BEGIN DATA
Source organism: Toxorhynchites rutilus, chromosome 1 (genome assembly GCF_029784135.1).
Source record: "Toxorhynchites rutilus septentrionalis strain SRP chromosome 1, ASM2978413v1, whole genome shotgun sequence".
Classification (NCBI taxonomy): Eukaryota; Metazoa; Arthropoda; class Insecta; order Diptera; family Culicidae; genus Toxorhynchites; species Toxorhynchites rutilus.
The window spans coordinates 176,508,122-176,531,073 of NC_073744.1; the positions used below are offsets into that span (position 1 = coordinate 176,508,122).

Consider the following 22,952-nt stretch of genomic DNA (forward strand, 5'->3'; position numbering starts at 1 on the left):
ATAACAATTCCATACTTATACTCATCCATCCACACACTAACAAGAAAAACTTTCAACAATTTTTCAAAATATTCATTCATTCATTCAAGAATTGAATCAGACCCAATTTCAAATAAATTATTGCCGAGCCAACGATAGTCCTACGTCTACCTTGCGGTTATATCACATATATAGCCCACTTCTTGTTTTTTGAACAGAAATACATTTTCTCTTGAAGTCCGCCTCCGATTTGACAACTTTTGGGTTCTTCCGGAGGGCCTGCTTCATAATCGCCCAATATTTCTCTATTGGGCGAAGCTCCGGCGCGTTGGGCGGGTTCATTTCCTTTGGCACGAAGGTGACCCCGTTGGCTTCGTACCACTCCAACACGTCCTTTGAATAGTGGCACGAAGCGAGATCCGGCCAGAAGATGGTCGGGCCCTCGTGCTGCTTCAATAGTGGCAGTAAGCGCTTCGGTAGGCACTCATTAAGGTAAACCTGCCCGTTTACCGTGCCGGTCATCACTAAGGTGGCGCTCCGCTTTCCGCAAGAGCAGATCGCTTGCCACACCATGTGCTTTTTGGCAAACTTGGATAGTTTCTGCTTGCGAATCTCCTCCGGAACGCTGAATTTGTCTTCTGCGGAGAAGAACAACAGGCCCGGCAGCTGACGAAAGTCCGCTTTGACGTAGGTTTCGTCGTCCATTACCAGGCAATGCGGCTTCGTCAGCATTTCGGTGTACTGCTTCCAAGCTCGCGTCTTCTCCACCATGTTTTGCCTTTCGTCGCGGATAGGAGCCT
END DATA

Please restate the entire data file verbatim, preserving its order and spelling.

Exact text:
Source organism: Toxorhynchites rutilus, chromosome 1 (genome assembly GCF_029784135.1).
Source record: "Toxorhynchites rutilus septentrionalis strain SRP chromosome 1, ASM2978413v1, whole genome shotgun sequence".
Classification (NCBI taxonomy): Eukaryota; Metazoa; Arthropoda; class Insecta; order Diptera; family Culicidae; genus Toxorhynchites; species Toxorhynchites rutilus.
The window spans coordinates 176,508,122-176,531,073 of NC_073744.1; the positions used below are offsets into that span (position 1 = coordinate 176,508,122).

Consider the following 22,952-nt stretch of genomic DNA (forward strand, 5'->3'; position numbering starts at 1 on the left):
ATAACAATTCCATACTTATACTCATCCATCCACACACTAACAAGAAAAACTTTCAACAATTTTTCAAAATATTCATTCATTCATTCAAGAATTGAATCAGACCCAATTTCAAATAAATTATTGCCGAGCCAACGATAGTCCTACGTCTACCTTGCGGTTATATCACATATATAGCCCACTTCTTGTTTTTTGAACAGAAATACATTTTCTCTTGAAGTCCGCCTCCGATTTGACAACTTTTGGGTTCTTCCGGAGGGCCTGCTTCATAATCGCCCAATATTTCTCTATTGGGCGAAGCTCCGGCGCGTTGGGCGGGTTCATTTCCTTTGGCACGAAGGTGACCCCGTTGGCTTCGTACCACTCCAACACGTCCTTTGAATAGTGGCACGAAGCGAGATCCGGCCAGAAGATGGTCGGGCCCTCGTGCTGCTTCAATAGTGGCAGTAAGCGCTTCGGTAGGCACTCATTAAGGTAAACCTGCCCGTTTACCGTGCCGGTCATCACTAAGGTGGCGCTCCGCTTTCCGCAAGAGCAGATCGCTTGCCACACCATGTGCTTTTTGGCAAACTTGGATAGTTTCTGCTTGCGAATCTCCTCCGGAACGCTGAATTTGTCTTCTGCGGAGAAGAACAACAGGCCCGGCAGCTGACGAAAGTCCGCTTTGACGTAGGTTTCGTCGTCCATTACCAGGCAATGCGGCTTCGTCAGCATTTCGGTGTACTGCTTCCAAGCTCGCGTCTTCTCCACCATGTTTTGCCTTTCGTCGCGGATAGGAGCCT